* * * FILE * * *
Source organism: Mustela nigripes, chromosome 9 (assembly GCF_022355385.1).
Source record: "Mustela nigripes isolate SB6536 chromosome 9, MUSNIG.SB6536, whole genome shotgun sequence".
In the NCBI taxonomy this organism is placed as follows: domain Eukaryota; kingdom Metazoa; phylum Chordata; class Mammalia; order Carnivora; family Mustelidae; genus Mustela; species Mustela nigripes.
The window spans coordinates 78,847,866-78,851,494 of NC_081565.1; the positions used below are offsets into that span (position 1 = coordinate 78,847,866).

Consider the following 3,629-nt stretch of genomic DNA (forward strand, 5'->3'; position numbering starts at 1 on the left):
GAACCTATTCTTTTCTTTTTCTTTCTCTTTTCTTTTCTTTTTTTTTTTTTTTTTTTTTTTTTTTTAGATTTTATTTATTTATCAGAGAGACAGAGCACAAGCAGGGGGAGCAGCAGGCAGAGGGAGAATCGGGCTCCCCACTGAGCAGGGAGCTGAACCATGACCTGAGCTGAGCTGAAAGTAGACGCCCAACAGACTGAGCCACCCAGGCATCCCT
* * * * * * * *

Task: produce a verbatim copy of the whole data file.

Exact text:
Source organism: Mustela nigripes, chromosome 9 (assembly GCF_022355385.1).
Source record: "Mustela nigripes isolate SB6536 chromosome 9, MUSNIG.SB6536, whole genome shotgun sequence".
In the NCBI taxonomy this organism is placed as follows: domain Eukaryota; kingdom Metazoa; phylum Chordata; class Mammalia; order Carnivora; family Mustelidae; genus Mustela; species Mustela nigripes.
The window spans coordinates 78,847,866-78,851,494 of NC_081565.1; the positions used below are offsets into that span (position 1 = coordinate 78,847,866).

Consider the following 3,629-nt stretch of genomic DNA (forward strand, 5'->3'; position numbering starts at 1 on the left):
GAACCTATTCTTTTCTTTTTCTTTCTCTTTTCTTTTCTTTTTTTTTTTTTTTTTTTTTTTTTTTTAGATTTTATTTATTTATCAGAGAGACAGAGCACAAGCAGGGGGAGCAGCAGGCAGAGGGAGAATCGGGCTCCCCACTGAGCAGGGAGCTGAACCATGACCTGAGCTGAGCTGAAAGTAGACGCCCAACAGACTGAGCCACCCAGGCATCCCT